Protection against ischemia/reperfusion injury by the cavitary two-layer method in canine small intestinal transplantation with reduction of reactive oxygen species

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Ischemia and reperfusion (I/R) injury is a major determinant of early graft dysfunction and long-term graft survival in small intestinal transplantation. The cavitary two-layer method (TLM) has been reported to be superior to the University of Wisconsin cold storage method (UWM) in long-term preservation of canine small intestine. This study was designed to evaluate the protective effect of the cavitary TLM against I/R injury in canine small intestinal transplantation.


Intestinal grafts harvested from beagles were allotransplanted after 24-hour preservation by UWM (group 1) or the cavitary TLM (group 2). The graft in the controls (group 3) was immediately allotransplanted without preservation. I/R injury was assessed by functional success rates, biochemical assay, graft adenosine triphosphate (ATP) and lipid peroxidation (LPO) concentrations, and histopathologic examination including TUNEL staining for apoptosis.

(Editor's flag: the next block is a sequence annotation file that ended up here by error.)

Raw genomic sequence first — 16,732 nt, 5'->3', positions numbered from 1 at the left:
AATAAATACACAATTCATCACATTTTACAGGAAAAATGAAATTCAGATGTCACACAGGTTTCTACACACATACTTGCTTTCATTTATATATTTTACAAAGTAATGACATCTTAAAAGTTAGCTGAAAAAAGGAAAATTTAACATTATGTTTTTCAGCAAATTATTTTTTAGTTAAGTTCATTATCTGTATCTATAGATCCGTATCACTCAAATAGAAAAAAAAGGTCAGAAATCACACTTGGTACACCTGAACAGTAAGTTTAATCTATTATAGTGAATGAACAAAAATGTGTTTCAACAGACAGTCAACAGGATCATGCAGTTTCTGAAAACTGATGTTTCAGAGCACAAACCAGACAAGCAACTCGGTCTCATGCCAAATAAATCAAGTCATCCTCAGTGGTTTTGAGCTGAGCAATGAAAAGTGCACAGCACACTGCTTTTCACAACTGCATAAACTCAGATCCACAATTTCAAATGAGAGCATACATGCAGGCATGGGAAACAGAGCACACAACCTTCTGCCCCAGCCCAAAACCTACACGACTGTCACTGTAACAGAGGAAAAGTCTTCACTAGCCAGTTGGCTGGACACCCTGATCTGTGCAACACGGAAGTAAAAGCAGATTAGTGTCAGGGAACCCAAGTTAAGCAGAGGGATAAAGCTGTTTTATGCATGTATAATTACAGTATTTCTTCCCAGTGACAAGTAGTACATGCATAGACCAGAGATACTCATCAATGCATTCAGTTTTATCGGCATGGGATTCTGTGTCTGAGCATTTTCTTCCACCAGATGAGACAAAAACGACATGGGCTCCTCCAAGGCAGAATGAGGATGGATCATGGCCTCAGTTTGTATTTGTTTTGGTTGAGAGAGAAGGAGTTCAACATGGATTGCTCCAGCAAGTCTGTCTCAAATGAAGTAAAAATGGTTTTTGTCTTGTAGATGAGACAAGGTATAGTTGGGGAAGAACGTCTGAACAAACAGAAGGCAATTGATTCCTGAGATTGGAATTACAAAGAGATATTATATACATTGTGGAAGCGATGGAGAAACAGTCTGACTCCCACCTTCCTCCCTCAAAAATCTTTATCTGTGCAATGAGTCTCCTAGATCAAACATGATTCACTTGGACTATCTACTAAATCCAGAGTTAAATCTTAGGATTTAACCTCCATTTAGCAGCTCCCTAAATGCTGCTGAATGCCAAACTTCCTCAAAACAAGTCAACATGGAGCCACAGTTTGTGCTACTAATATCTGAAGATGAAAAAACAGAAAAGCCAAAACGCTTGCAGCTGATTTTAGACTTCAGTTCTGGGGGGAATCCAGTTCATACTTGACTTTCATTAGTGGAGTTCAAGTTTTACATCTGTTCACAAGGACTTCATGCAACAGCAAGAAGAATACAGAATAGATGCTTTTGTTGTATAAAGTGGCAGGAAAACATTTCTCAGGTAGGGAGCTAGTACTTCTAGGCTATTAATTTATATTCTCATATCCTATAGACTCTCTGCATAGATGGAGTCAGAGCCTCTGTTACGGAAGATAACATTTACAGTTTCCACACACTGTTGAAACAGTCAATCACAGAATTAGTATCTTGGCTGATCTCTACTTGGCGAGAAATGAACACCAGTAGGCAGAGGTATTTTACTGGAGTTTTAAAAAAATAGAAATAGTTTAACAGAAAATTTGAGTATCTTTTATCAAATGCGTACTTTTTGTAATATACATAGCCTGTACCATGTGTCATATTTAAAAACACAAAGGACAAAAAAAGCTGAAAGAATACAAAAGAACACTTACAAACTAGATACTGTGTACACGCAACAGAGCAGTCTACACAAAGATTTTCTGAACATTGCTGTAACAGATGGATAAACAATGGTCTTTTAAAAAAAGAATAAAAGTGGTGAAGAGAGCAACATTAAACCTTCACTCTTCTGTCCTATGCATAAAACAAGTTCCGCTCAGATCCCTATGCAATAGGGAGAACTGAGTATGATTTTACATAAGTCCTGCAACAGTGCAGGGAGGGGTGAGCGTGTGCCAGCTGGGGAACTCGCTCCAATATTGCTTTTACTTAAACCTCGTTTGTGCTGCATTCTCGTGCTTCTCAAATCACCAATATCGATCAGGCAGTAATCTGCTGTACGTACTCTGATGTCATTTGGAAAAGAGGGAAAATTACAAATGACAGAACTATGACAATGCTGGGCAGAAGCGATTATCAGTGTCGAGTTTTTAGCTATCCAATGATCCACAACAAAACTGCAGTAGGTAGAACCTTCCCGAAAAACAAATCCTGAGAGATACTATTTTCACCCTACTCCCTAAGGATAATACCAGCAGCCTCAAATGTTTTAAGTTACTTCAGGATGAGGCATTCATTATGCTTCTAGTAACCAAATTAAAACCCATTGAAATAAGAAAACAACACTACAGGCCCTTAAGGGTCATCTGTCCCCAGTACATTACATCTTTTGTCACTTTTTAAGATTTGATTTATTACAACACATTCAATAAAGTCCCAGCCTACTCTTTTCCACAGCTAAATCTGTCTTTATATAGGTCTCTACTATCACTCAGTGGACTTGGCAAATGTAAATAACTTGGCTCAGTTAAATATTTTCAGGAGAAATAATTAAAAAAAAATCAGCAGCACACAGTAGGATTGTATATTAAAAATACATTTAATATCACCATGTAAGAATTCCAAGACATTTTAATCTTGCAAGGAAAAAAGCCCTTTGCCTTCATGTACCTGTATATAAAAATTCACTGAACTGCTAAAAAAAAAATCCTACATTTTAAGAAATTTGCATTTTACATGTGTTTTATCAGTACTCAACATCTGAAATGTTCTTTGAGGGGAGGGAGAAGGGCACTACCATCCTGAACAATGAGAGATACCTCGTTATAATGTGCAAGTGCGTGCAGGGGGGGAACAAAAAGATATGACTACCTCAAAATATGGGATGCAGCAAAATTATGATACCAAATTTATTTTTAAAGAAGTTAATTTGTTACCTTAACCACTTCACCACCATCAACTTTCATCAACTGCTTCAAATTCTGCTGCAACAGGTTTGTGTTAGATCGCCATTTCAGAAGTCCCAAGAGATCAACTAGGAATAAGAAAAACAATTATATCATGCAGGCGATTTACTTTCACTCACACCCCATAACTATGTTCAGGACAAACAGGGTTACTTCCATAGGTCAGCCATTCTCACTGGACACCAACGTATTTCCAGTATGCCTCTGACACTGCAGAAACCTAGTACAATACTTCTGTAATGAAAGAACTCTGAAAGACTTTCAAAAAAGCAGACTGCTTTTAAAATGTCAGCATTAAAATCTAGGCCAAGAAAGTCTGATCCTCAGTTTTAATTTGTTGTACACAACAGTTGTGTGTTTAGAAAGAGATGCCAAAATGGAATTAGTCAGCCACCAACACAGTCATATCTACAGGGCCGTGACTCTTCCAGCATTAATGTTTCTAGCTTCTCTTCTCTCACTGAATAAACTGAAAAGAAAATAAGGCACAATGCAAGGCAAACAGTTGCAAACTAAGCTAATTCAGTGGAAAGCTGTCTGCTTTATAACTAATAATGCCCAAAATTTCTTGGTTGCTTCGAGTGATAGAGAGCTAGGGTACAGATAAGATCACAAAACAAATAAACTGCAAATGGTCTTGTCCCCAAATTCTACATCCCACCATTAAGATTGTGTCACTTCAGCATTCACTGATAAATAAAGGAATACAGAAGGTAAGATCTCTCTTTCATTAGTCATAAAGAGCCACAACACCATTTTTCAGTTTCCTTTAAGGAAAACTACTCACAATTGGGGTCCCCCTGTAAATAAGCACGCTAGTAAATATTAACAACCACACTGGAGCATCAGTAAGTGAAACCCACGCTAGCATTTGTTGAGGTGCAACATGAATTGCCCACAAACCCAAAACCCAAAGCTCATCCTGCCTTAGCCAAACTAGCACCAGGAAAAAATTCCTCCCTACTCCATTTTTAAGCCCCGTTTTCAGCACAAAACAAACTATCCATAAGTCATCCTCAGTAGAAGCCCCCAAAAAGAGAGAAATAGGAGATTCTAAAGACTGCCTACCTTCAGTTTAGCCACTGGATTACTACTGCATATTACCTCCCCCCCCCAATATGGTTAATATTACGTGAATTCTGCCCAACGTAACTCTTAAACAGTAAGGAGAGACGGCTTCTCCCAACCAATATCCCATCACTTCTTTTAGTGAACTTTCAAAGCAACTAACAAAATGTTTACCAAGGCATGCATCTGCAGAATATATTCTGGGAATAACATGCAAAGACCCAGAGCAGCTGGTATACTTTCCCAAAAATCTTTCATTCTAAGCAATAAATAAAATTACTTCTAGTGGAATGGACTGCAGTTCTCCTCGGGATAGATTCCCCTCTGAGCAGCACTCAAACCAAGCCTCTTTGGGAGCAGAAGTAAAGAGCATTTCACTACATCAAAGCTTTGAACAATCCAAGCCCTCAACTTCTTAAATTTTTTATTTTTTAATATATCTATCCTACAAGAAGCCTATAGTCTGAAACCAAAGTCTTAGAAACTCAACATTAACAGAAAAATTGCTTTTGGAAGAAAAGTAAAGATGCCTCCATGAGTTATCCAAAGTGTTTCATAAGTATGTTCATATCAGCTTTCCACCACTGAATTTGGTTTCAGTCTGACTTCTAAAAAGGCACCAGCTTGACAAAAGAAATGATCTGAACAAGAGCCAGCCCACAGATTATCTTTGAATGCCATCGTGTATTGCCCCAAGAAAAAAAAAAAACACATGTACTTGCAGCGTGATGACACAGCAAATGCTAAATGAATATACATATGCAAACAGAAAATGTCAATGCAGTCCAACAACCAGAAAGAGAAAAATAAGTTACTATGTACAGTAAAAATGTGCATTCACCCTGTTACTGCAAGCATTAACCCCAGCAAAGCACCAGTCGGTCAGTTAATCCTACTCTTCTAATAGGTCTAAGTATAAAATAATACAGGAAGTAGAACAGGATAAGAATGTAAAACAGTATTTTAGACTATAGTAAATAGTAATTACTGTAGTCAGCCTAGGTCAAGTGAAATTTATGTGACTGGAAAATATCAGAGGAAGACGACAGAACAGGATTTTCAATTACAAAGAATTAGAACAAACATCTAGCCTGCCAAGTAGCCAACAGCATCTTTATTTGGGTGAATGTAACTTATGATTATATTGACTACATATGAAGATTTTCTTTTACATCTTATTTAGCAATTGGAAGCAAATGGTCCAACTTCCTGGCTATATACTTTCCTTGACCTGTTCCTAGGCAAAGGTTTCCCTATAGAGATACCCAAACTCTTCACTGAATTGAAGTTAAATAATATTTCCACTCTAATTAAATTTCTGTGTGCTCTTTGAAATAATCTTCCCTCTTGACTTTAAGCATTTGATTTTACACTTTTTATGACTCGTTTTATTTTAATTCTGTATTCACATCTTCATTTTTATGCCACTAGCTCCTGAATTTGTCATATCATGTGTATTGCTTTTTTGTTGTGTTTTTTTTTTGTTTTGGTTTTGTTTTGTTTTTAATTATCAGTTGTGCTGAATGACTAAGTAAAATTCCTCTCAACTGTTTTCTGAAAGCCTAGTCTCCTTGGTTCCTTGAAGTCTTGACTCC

In group 1, ATP recovery was delayed after reperfusion, and most recipients died with hemorrhage of the grafts and lungs. In group 2, graft ATP concentrations recovered rapidly, and I/R injury was prevented with reduced LPO production, resulting in good outcome.


The cavitary TLM protected intestinal grafts against I/R injury evidenced by maintenance of graft ATP levels and reduction of LPO production compared with UWM in canine small intestinal transplantation.

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